By the way, the fuel/water tender wasn't always accompanying the crane.  Here's a shot of one set up without one.  It COULD have been disconnected for the operation, to allow more clearance.  Or perhaps it wasn't even there:

 

 

Ed

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Posted by doctorwayne on Monday, December 17, 2018 12:32 PM

Ed, I'd guess that that Nevada Northern crane could have been the prototype for the Tichy wreck crane.  Their stock model is similarly open, while I've added sliding doors to mine in consideration of Canadian winters.

I checked my Tichy crane, and it appears to have hinges moulded on the right side of its back end, but because I've added a ladder on the left side, can't see if there's a moulded-in line representing the edge which would open.  It would be easy enough to add a line or strip of trim to create one, though.

On the other hand, the rear of the Roco crane is all counterweight, top-to-bottom and side-to-side.
I looked for info on the coal bunker capacity of tank locomotives, for comparative purposes, with no success, but would guess that a large wreck crane would have room for at least one ton of coal (about 35 cubic feet), and that that amount would likely give it a fair amount of working time, as opposed to stand-by time. 
As has been mentioned, though, how the heck do they load that bunker through a roof hatch, even at the crane's home base? 
It seems to me that out on a wreck site, that might be even more of an issue.

Wayne

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Posted by 7j43k on Monday, December 17, 2018 2:03 PM

I've just had a look through a book of GN MOW equipment diagrams, looking at cranes.  Since GN burned oil in their steamers in the west and coal in the east, I figured they might mention some coal capacities.

 

The big wreckers rarely showed that information.  The best I could get was for a 250 ton diesel, which carried 150 gallons of fuel.

I did find a 30 ton crane that burned coal.  Capacity was 1000 pounds (water 750 gallons).  Another is a 25 ton crane with 2000 pounds of coal and 500 gallons of water.  

I think it would be a mistake to assume a 250 ton crane would carry 10 times as much coal as a 25 ton crane.  The little ones tended to work much more continuously.  So I would guess a ton of coal would be very typical.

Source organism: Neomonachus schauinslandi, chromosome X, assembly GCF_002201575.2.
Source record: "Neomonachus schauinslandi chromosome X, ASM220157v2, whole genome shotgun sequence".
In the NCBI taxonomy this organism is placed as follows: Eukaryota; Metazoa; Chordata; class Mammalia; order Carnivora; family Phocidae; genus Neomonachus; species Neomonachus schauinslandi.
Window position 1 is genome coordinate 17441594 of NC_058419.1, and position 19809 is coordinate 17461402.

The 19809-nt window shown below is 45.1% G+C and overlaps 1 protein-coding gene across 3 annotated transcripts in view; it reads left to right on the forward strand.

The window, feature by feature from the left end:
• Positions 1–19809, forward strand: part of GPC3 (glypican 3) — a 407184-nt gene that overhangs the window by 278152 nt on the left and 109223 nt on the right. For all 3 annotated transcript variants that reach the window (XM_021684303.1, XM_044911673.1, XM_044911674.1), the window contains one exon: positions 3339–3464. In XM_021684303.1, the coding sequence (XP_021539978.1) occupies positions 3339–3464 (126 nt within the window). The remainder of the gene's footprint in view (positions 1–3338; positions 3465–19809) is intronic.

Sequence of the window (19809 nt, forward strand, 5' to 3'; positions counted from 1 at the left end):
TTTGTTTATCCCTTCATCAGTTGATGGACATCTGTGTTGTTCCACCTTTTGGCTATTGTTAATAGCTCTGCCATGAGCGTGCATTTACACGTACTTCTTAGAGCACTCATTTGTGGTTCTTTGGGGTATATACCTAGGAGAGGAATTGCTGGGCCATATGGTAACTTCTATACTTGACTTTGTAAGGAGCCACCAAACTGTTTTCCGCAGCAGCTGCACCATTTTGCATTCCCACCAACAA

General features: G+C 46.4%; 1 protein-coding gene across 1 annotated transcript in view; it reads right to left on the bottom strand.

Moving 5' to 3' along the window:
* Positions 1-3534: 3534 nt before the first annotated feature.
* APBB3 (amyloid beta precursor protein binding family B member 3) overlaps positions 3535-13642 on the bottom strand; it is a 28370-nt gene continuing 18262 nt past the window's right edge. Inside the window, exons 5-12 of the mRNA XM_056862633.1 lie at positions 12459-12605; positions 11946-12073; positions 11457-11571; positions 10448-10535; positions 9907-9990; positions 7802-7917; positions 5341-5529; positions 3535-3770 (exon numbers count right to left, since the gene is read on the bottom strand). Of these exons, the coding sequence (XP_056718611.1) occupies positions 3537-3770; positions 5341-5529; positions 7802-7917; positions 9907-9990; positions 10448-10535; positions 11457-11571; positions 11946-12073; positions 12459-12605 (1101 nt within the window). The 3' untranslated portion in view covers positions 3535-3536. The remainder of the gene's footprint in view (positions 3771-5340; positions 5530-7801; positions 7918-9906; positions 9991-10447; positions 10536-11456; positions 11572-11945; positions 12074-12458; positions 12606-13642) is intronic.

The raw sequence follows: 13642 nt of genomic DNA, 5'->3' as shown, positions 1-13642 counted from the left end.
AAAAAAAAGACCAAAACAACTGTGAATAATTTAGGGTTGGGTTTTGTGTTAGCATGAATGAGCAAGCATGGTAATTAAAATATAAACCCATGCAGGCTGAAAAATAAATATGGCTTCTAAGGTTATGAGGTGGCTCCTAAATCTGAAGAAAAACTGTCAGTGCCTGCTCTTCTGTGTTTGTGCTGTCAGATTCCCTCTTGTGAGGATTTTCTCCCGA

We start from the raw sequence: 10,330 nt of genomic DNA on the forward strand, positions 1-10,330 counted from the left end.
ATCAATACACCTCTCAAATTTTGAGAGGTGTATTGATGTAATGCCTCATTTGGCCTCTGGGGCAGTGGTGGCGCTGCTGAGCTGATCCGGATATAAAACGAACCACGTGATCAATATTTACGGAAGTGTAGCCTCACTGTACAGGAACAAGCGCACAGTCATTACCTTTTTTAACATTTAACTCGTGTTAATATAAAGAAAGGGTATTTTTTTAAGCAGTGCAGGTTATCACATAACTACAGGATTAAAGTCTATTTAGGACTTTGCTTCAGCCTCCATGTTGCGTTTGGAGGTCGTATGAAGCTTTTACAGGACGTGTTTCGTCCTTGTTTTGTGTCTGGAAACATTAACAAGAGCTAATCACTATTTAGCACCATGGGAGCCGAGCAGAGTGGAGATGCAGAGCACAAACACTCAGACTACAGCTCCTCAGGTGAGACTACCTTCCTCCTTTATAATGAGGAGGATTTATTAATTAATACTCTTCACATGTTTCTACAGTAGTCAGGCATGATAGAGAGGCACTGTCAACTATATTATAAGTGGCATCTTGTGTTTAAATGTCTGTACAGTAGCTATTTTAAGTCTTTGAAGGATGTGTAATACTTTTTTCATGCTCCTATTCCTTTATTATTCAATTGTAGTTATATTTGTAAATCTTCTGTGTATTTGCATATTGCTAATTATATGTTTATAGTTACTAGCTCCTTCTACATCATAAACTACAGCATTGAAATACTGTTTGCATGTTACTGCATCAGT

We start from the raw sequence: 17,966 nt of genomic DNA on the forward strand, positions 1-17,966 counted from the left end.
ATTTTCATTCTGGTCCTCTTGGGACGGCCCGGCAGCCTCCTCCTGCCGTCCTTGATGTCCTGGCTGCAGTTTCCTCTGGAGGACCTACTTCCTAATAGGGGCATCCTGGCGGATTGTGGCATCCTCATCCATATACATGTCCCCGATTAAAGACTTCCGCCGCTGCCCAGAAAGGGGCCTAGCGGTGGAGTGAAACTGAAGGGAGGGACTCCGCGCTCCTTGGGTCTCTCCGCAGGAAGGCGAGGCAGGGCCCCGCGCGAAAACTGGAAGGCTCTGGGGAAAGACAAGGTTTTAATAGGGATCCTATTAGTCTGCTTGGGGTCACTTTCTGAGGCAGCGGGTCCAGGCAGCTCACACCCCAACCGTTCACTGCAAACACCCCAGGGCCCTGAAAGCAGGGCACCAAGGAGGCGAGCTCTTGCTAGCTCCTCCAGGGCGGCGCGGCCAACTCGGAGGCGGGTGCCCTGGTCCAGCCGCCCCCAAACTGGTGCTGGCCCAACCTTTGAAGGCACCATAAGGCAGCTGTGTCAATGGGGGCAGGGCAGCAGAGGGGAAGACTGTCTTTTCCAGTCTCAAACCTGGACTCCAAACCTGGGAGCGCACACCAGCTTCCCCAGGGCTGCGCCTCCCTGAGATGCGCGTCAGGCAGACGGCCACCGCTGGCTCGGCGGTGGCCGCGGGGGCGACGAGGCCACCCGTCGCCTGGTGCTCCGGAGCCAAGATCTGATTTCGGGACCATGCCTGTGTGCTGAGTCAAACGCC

Loading a ton of coal in a top-loading crane is actually very easy.  You just lift up a 40 pound bucket 50 times, and you're done.  Ideally, it's done with a guy on the ground and a guy up top.  And a rope.

Since wrecking cranes are rarely called out, it's not that big a deal.

 

That said, if a guy had a steam powered Roco crane, and it had a solid counterweight forming its rear, that guy just might decide to have it be oil fueled from a tender.  Then there's just a hose connection for oil and one for water.

If you look at the lower rear of the crane in the photo, down around the counterweight, you'll see the water hose connection.

 

Ed

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Posted by doctorwayne on Monday, December 17, 2018 9:01 PM

I have a few spare small tender bodies, but a Vanderbilt style would look good, too.  I'll have to keep that in mind for the Ancaster train show next month.

Wayne

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Posted by mbinsewi on Monday, December 17, 2018 9:17 PM

7j43k
I did find a 30 ton crane that burned coal. Capacity was 1000 pounds (water 750 gallons). Another is a 25 ton crane with 2000 pounds of coal and 500 gallons of water. I think it would be a mistake to assume a 250 ton crane would carry 10 times as much coal as a 25 ton crane. The little ones tended to work much more continuously. So I would guess a ton of coal would be very typical.

 I've been searching for info on this since you and Wayne started throwing theories around about how much they carried, and how did they reload while "on the job",  I emailed the NN Museum, they have a "historical questions" on their email list.

I'll see if I get a reply.  It sure has captured my interest.

Mike.